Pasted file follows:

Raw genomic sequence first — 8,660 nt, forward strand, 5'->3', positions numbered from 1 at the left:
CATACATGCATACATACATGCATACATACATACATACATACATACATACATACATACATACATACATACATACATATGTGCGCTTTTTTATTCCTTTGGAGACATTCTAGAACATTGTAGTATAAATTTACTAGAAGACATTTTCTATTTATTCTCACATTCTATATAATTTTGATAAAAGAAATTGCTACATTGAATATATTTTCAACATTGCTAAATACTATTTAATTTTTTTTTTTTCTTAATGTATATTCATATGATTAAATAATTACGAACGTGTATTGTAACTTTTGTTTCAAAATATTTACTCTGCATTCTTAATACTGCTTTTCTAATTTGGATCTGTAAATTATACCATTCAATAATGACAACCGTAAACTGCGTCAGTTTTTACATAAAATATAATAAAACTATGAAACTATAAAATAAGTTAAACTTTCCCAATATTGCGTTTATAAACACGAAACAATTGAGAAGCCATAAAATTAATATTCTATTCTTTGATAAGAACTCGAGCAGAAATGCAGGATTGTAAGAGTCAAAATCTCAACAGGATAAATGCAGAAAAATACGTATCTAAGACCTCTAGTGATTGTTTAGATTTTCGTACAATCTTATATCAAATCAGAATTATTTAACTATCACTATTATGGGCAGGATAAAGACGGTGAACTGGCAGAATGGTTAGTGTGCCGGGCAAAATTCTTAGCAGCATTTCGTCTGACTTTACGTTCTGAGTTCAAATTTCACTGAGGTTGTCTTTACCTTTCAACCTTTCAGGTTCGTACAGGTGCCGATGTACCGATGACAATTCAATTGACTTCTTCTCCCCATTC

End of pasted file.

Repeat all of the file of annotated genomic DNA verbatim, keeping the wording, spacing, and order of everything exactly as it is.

Raw genomic sequence first — 8,660 nt, forward strand, 5'->3', positions numbered from 1 at the left:
CATACATGCATACATACATGCATACATACATACATACATACATACATACATACATACATACATACATACATACATATGTGCGCTTTTTTATTCCTTTGGAGACATTCTAGAACATTGTAGTATAAATTTACTAGAAGACATTTTCTATTTATTCTCACATTCTATATAATTTTGATAAAAGAAATTGCTACATTGAATATATTTTCAACATTGCTAAATACTATTTAATTTTTTTTTTTTCTTAATGTATATTCATATGATTAAATAATTACGAACGTGTATTGTAACTTTTGTTTCAAAATATTTACTCTGCATTCTTAATACTGCTTTTCTAATTTGGATCTGTAAATTATACCATTCAATAATGACAACCGTAAACTGCGTCAGTTTTTACATAAAATATAATAAAACTATGAAACTATAAAATAAGTTAAACTTTCCCAATATTGCGTTTATAAACACGAAACAATTGAGAAGCCATAAAATTAATATTCTATTCTTTGATAAGAACTCGAGCAGAAATGCAGGATTGTAAGAGTCAAAATCTCAACAGGATAAATGCAGAAAAATACGTATCTAAGACCTCTAGTGATTGTTTAGATTTTCGTACAATCTTATATCAAATCAGAATTATTTAACTATCACTATTATGGGCAGGATAAAGACGGTGAACTGGCAGAATGGTTAGTGTGCCGGGCAAAATTCTTAGCAGCATTTCGTCTGACTTTACGTTCTGAGTTCAAATTTCACTGAGGTTGTCTTTACCTTTCAACCTTTCAGGTTCGTACAGGTGCCGATGTACCGATGACAATTCAATTGACTTCTTCTCCCCATTC